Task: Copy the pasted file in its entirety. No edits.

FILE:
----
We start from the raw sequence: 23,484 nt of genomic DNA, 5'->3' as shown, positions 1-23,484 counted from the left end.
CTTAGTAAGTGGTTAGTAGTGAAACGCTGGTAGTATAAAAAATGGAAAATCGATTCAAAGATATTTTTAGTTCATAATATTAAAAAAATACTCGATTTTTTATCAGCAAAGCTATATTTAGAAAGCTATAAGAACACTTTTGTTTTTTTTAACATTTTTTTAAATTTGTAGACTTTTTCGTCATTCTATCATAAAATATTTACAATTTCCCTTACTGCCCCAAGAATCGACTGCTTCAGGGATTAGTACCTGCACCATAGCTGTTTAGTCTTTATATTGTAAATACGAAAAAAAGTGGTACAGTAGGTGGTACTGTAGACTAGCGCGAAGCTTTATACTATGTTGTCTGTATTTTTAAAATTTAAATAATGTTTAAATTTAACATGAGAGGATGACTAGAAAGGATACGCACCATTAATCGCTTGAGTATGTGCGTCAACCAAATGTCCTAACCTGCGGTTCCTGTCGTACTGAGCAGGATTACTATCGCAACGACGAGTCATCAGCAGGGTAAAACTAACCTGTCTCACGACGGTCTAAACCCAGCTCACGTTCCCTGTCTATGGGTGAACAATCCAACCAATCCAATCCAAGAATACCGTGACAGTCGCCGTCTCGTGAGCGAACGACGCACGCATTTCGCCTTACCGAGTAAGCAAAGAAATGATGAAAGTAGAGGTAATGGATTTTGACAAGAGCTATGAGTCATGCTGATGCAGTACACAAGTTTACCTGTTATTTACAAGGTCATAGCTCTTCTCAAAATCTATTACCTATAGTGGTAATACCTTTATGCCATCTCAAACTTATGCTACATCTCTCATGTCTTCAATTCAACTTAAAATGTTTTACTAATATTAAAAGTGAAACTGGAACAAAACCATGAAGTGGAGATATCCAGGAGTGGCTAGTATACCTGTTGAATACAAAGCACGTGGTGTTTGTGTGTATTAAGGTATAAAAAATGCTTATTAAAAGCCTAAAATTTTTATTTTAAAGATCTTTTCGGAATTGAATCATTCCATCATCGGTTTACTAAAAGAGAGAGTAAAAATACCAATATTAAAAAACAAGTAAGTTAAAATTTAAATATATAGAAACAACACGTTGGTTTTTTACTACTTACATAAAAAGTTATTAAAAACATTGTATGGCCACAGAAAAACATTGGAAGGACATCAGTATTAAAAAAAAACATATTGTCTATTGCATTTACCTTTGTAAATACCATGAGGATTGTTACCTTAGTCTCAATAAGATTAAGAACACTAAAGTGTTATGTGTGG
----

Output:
We start from the raw sequence: 23,484 nt of genomic DNA, 5'->3' as shown, positions 1-23,484 counted from the left end.
CTTAGTAAGTGGTTAGTAGTGAAACGCTGGTAGTATAAAAAATGGAAAATCGATTCAAAGATATTTTTAGTTCATAATATTAAAAAAATACTCGATTTTTTATCAGCAAAGCTATATTTAGAAAGCTATAAGAACACTTTTGTTTTTTTTAACATTTTTTTAAATTTGTAGACTTTTTCGTCATTCTATCATAAAATATTTACAATTTCCCTTACTGCCCCAAGAATCGACTGCTTCAGGGATTAGTACCTGCACCATAGCTGTTTAGTCTTTATATTGTAAATACGAAAAAAAGTGGTACAGTAGGTGGTACTGTAGACTAGCGCGAAGCTTTATACTATGTTGTCTGTATTTTTAAAATTTAAATAATGTTTAAATTTAACATGAGAGGATGACTAGAAAGGATACGCACCATTAATCGCTTGAGTATGTGCGTCAACCAAATGTCCTAACCTGCGGTTCCTGTCGTACTGAGCAGGATTACTATCGCAACGACGAGTCATCAGCAGGGTAAAACTAACCTGTCTCACGACGGTCTAAACCCAGCTCACGTTCCCTGTCTATGGGTGAACAATCCAACCAATCCAATCCAAGAATACCGTGACAGTCGCCGTCTCGTGAGCGAACGACGCACGCATTTCGCCTTACCGAGTAAGCAAAGAAATGATGAAAGTAGAGGTAATGGATTTTGACAAGAGCTATGAGTCATGCTGATGCAGTACACAAGTTTACCTGTTATTTACAAGGTCATAGCTCTTCTCAAAATCTATTACCTATAGTGGTAATACCTTTATGCCATCTCAAACTTATGCTACATCTCTCATGTCTTCAATTCAACTTAAAATGTTTTACTAATATTAAAAGTGAAACTGGAACAAAACCATGAAGTGGAGATATCCAGGAGTGGCTAGTATACCTGTTGAATACAAAGCACGTGGTGTTTGTGTGTATTAAGGTATAAAAAATGCTTATTAAAAGCCTAAAATTTTTATTTTAAAGATCTTTTCGGAATTGAATCATTCCATCATCGGTTTACTAAAAGAGAGAGTAAAAATACCAATATTAAAAAACAAGTAAGTTAAAATTTAAATATATAGAAACAACACGTTGGTTTTTTACTACTTACATAAAAAGTTATTAAAAACATTGTATGGCCACAGAAAAACATTGGAAGGACATCAGTATTAAAAAAAAACATATTGTCTATTGCATTTACCTTTGTAAATACCATGAGGATTGTTACCTTAGTCTCAATAAGATTAAGAACACTAAAGTGTTATGTGTGG